2008 WSOP Event 1 Pot-Limit Hold'em

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2008 WSOP Event 2A and B No-Limit Hold'em

Event #2 -- No-Limit Hold'em Day 1A

Well if you are ready for new records, this one did it! There were 2048 players who each paid $1,500 to get into this one. Once the other portion of the field on entrants comes in on Day 1B we can give you total stats. To let you know what is happening from a record standpoint, here is what the WSOP said in a press release:

Las Vegas, NV (May 31, 2008) – Just two days into the World Series of Poker (WSOP) Presented by Milwaukee’s Best Light a new record has been set – the most ever players entered into any tournament – outside of a WSOP Main Event.

Event #2, the $1,500 No-Limit Hold’em tournament thus far has attracted more than 3,500 poker enthusiasts for the two-day starting tournament. Today, a capacity crowd of 2,048 participants flooded the Amazon Room at the Rio to try and turn their $1,500 entry fee into an estimated $750,000 first place prize.

“This is a great start,” said WSOP Commissioner Jeffrey Pollack. “The sound of chips chirping throughout the Rio is a welcome return for all of us who love poker.”

An additional 1,550 entrants are pre-registered for the second day of Event #2 which starts tomorrow. For those players seeking to be a part of history – there is still room for approximately 500 more entrants to register for this event – but procrastinators must act fast, because seats are filling up rapidly.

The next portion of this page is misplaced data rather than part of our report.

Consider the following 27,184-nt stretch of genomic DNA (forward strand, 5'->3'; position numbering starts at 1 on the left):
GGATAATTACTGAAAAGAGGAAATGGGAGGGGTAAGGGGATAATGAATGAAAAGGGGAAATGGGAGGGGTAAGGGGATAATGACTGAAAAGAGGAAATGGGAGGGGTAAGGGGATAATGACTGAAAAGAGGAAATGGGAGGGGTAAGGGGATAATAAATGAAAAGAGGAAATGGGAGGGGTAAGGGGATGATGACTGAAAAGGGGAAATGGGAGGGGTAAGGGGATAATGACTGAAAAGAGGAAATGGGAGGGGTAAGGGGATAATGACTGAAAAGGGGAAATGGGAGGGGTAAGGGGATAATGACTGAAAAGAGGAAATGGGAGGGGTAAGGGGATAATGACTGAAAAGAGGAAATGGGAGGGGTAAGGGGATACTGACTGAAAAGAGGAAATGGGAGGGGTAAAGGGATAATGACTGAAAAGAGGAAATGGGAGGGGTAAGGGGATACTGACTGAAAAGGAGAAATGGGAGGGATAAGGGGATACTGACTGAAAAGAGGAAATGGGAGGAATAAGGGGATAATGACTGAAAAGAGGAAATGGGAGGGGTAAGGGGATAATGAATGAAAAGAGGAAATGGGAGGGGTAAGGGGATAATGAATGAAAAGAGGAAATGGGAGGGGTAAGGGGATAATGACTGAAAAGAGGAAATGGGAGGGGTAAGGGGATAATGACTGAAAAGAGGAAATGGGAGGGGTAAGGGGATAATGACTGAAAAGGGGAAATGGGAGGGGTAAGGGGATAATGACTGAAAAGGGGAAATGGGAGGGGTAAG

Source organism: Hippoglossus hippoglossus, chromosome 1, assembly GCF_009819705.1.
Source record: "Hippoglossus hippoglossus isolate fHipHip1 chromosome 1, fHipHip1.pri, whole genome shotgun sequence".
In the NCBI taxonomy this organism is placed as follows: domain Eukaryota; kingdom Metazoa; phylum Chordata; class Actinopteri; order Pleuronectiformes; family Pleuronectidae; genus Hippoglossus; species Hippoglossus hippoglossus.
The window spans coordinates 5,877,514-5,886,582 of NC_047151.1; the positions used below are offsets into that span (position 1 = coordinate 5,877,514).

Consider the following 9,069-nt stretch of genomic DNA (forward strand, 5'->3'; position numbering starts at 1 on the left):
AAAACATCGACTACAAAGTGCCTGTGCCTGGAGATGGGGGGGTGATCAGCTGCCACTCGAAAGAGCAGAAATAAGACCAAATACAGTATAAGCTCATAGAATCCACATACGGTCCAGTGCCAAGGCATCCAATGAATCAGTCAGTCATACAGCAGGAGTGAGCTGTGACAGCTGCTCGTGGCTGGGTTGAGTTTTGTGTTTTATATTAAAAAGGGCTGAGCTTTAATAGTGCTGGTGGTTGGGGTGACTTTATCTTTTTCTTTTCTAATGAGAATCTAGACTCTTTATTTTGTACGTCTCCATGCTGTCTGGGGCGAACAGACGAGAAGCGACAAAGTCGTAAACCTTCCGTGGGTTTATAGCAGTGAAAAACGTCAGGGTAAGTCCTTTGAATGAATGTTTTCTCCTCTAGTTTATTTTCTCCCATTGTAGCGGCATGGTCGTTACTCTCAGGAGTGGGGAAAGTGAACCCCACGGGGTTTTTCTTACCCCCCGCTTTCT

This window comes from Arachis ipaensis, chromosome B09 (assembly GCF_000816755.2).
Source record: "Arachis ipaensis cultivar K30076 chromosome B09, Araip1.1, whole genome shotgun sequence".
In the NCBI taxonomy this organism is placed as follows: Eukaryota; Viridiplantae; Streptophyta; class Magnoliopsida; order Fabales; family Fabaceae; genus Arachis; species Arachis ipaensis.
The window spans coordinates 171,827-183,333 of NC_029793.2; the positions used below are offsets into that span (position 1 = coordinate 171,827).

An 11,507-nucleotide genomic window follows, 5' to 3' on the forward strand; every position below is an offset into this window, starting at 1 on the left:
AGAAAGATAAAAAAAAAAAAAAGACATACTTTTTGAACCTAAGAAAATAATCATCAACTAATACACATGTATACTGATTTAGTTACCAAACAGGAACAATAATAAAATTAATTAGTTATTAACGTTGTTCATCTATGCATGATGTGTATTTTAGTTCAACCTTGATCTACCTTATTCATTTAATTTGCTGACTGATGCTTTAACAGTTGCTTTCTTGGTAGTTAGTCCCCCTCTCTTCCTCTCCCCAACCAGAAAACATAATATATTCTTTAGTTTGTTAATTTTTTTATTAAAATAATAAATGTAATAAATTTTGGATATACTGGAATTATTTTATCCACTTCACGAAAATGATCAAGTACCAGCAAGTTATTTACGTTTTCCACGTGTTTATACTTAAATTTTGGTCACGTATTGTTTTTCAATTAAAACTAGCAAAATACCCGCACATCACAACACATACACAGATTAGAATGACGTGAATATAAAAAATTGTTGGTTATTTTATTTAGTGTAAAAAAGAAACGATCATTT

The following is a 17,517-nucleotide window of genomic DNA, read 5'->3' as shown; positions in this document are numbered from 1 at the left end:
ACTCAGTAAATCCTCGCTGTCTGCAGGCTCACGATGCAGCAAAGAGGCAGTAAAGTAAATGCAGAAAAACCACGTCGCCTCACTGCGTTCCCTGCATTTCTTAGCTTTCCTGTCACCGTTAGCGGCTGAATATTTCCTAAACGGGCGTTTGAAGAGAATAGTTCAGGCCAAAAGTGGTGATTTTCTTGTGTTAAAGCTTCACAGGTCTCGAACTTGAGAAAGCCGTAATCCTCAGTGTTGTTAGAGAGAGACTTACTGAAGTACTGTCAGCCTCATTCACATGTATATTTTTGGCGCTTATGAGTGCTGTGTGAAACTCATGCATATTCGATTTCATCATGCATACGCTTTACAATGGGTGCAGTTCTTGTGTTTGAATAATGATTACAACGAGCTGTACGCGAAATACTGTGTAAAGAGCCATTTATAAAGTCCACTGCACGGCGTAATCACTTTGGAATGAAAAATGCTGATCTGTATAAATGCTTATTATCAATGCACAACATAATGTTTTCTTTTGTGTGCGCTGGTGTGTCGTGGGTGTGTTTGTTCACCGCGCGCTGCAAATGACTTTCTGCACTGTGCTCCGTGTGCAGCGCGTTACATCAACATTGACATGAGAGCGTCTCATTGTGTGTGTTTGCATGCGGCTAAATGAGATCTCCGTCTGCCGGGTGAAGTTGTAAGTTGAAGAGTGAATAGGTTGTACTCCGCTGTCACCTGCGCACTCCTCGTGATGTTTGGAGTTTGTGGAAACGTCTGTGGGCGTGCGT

The tournament closes officially when 2,050 slots are filled for Sunday. The final entrant number and prize pool statistics will be official and made available around 3:00 PM Sunday – but the possibility this event will reach 4,000 entrants remains strong.

  1. David Robertson -- 109,100
  2. Ryan D'Angelo -- 105,800
  3. Frank Siwopoli -- 103,900
  4. Shane Schleser -- 89,000
  5. Henry Tran -- 80,300
  6. John Carlson -- 80,200
  7. Grant Hinkle -- 77,800
  8. Scott Montegomery -- 76,800
  9. Cameron Main -- 65,500

Event #2 -- No-Limit Hold'em Day 1B

The second half of the field came to the tables 1881 strong for an Event #2 total of 3,929 players! This has set a new World Series of Poker record for the largest number of players outside of a Main Event tournament. We don't have the official figures for the prize pool but there will be 378 who will see money. Last year’s champion, Ciaran O’Leary entered to defend his crown but unfortunately, busted out of the event without cashing. Jeremy Roenick of the San Jose Sharks (NHL) and Earl Barron of the Miami Heat (NBA) were also seen at the tables. Here is the payout list for the final table:

  1. $831,279.00
  2. $520,219.00
  3. $388,287.00
  4. $327,148.00
  5. $268,154.00
  6. $211,842.00
  7. $158,211.00
  8. $117,988.00
  9. $83,128.00
There were 224 that will move on to Day 2 for this event from Day 1B.
  1. David Bach -- 115,400
  2. Allan Puzantyan -- 111,400
  3. Pat White -- 92,300
  4. Nadim Shabou -- 75,500
  5. Chris Savage -- 74,000
  6. Mark Vos -- 71,600
  7. Maen Shaddu -- 63,400
  8. Motoyuki Mabuchi -- 62,800
  9. Sean Ferrer -- 62,600

Event #2 -- No-Limit Hold'em Day 2

Well the official size of the prize pool reached $5,363,085.00 and eliminations ran amok yesterday. Day 2 started out with 449 players, (225 from Day 1A and 224 from Day 1B), and was VERY long for those who participated. They tried to get down to the final table 9, but the finish was stopped at 6:00 am on June 3, the day of the final table, with 18 still remaining from the 15 hour plus marathon.